Neurons in Action

Researchers image the electrical impulses of the C. elegans and zebrafish nervous systems.

By | May 19, 2014

C. elegansWIKIMEDIA, NATIONAL HUMAN GENOME RESEARCH INSTITUTEResearchers from the United States and Vienna have simultaneously imaged the activity of all 302 neurons of C. elegans, revealing how quickly nervous impulses traverse the worm. The team then used the technique, which involves engineering neurons to light up when firing, to image the brains of transparent zebrafish larvae. While scientists have long mapped the neuronal connections of various organisms—the entire connectome of C. elegans was first published in 1986, for example—the new results, published yesterday (May 18) in Nature Methods, represent the first time that the activity of an organism’s entire nervous system has been viewed in real time.

“The connectome and activity are entirely complementary,” Misha Ahrens, a neurobiologist at the Howard Hughes Medical Institute's Janelia Farm Research Campus in Ashburn, Virginia, told Nature News. “You’re not going to understand the nervous system by observing one or the other.”

“What’s very impressive about it is that it is such an elegantly simple implementation,” Aravinthan Samuel, a professor of physics at Harvard University who was not part of the research team, said in a press release. “I could imagine many labs adopting this.”

To achieve this imaging success, neuroscientist Alipasha Vaziri of the University of Vienna and his colleagues turned to light-field deconvolution microscopy, which yields 3–D images based on images from a set of tiny lenses. With up to 50 images per second, the researchers captured real-time neural activity of the brain, ventral cord, and tail as each worm performed natural behaviors such as crawling. Turning to zebrafish larvae, the researchers were able to visualize the activity of about 5,000 neurons in the brain as the fish responded to chemical odors.

“Looking at the activity of just one neuron in the brain doesn’t tell you how that information is being computed; for that, you need to know what upstream neurons are doing. And to understand what the activity of a given neuron means, you have to be able to see what downstream neurons are doing,” coauthor Ed Boyden, an associate professor of biological engineering and brain and cognitive sciences at MIT, said the release. “In short, if you want to understand how information is being integrated from sensation all the way to action, you have to see the entire brain.”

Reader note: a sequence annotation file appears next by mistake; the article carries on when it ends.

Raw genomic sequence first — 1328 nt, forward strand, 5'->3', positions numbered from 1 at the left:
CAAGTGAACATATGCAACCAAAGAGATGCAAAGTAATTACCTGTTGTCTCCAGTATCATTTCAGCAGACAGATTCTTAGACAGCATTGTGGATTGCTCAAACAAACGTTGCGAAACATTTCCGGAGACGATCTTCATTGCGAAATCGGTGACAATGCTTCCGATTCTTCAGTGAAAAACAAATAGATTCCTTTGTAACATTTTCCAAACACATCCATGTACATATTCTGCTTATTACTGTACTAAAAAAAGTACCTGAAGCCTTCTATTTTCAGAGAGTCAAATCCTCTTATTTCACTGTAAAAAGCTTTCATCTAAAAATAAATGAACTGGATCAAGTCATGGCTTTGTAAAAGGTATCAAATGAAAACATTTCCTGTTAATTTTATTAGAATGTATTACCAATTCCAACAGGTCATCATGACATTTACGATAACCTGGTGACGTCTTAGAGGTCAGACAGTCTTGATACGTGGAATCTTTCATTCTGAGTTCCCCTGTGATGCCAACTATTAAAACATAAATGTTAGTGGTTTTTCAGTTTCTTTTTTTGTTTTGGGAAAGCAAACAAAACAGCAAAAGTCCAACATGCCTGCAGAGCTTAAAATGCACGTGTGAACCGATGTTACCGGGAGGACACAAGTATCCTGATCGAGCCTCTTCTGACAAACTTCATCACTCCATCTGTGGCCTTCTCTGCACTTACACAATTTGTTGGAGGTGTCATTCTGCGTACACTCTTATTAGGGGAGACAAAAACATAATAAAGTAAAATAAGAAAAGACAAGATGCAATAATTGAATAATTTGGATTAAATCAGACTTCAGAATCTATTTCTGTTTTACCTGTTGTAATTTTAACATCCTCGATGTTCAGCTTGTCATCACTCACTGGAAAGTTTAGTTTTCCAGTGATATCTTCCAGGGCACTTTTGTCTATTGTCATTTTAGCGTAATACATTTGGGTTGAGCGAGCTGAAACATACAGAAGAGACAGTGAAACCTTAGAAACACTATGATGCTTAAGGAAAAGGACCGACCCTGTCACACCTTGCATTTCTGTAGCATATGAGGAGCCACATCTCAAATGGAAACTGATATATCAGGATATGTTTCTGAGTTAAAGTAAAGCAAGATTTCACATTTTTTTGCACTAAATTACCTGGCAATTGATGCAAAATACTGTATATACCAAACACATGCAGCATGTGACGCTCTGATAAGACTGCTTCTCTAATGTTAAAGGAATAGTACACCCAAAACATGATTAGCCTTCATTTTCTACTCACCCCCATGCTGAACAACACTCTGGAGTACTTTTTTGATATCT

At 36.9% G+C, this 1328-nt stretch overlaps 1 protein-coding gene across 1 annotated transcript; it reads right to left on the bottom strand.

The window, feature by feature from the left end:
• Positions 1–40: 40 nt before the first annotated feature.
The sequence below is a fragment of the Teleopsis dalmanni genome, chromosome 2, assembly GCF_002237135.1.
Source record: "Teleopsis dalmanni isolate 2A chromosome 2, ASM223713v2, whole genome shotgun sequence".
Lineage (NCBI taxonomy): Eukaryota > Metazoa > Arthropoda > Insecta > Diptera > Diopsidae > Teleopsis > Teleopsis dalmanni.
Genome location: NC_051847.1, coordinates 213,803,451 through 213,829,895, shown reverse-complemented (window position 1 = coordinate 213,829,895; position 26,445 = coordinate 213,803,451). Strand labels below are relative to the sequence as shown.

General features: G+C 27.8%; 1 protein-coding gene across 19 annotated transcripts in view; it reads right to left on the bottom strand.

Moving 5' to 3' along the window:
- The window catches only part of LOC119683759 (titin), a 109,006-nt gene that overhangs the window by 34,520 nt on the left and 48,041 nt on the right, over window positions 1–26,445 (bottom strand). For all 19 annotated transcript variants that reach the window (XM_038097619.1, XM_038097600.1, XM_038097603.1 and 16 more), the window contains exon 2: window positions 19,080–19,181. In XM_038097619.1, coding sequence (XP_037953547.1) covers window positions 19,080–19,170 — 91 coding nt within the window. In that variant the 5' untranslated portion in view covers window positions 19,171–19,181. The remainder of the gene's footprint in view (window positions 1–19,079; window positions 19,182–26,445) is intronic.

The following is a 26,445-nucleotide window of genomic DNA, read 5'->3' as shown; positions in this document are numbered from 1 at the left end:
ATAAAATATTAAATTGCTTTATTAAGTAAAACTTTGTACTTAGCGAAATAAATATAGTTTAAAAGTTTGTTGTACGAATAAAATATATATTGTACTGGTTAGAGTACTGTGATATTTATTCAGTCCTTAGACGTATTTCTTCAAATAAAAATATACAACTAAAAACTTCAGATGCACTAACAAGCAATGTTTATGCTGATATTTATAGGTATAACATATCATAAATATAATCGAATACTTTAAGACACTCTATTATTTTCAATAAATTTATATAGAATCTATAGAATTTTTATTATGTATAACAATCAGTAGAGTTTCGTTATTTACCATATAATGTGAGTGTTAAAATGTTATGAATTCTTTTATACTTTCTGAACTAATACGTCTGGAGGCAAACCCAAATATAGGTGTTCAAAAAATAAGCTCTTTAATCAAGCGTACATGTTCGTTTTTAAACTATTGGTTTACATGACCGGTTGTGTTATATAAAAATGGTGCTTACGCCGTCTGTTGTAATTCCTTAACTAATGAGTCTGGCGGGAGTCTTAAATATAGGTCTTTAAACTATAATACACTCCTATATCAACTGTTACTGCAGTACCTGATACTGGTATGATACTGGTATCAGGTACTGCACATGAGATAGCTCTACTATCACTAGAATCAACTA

The challenge now, Boyden added, is to improve the imaging speed and resolution to be able to observer larger swaths of neurons in complex organisms. In the long run, the researchers hope that they might even be able to visualize activity across individual neurons, tracking activity in the neuronal bodies, dendrites, and axons. (For more on other recent advances in neuroimaging, see “Brains in Action.”)

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Avatar of: James V. Kohl

James V. Kohl

Posts: 481

May 20, 2014

From another information source: "The patterns of synaptic connections perfectly mirror the fundamental differences in the feeding behaviours of P. pacificus and C. elegans", Ralf Sommer concludes.  That suggests the patterns are nutrient-dependent and pheromone-controlled via the ability of food odors and pheromones to induce and control the de novo Creation of olfactory receptor genes.

The patterns do not appear to be the result of mutations and natural selection that some theorists still claim are responsible for the evolution of biodiversity. Those theorists seem to be incapable of recognizing the most obvious pattern of all -- the one that links ecological variation to ecological adaptations in species from microbes to man via conserved molecular mechanisms.

Indeed, it would not make sense in the light of biology if Mosaic Copy Number Variation in Human Neurons was not directly linked to "...patterns of synaptic connections [that] perfectly mirror the fundamental differences in the feeding behaviours of P. pacificus and C. elegans" via a "straightforward hypothesis... that neurons with different genomes will have distinct molecular phenotypes because of altered transcriptional or epigenetic landscapes." That straightforward hypothesis can be compared to any null hypothesis that attempts to incorporate mutations and natural selection for anything except food.

In the light of physics, chemistry, and molecular biology, the comparison I have in mind suggests that -- in the null hypothesis -- natural selection for something else results in the increasing organismal complexity manifested in the morphological and behavioral phenotypes of individuals and species. However, I don't think that any experimental evidence supports the null hypothesis.

"...gradual mutation followed by selection has not, as a matter of fact, been demonstrated to be necessarily a cause of speciation." -- Denis Noble 

Is Denis Noble suggesting that nothing about mutation-initiated natural selection and evolution makes sense in the light of biology? Perhaps not, but I am suggesting that the link from ecological variation to ecological adaptations in species from microbes to man is fully supported by experimental evidence -- and that mutation-initiated natural selection is not.

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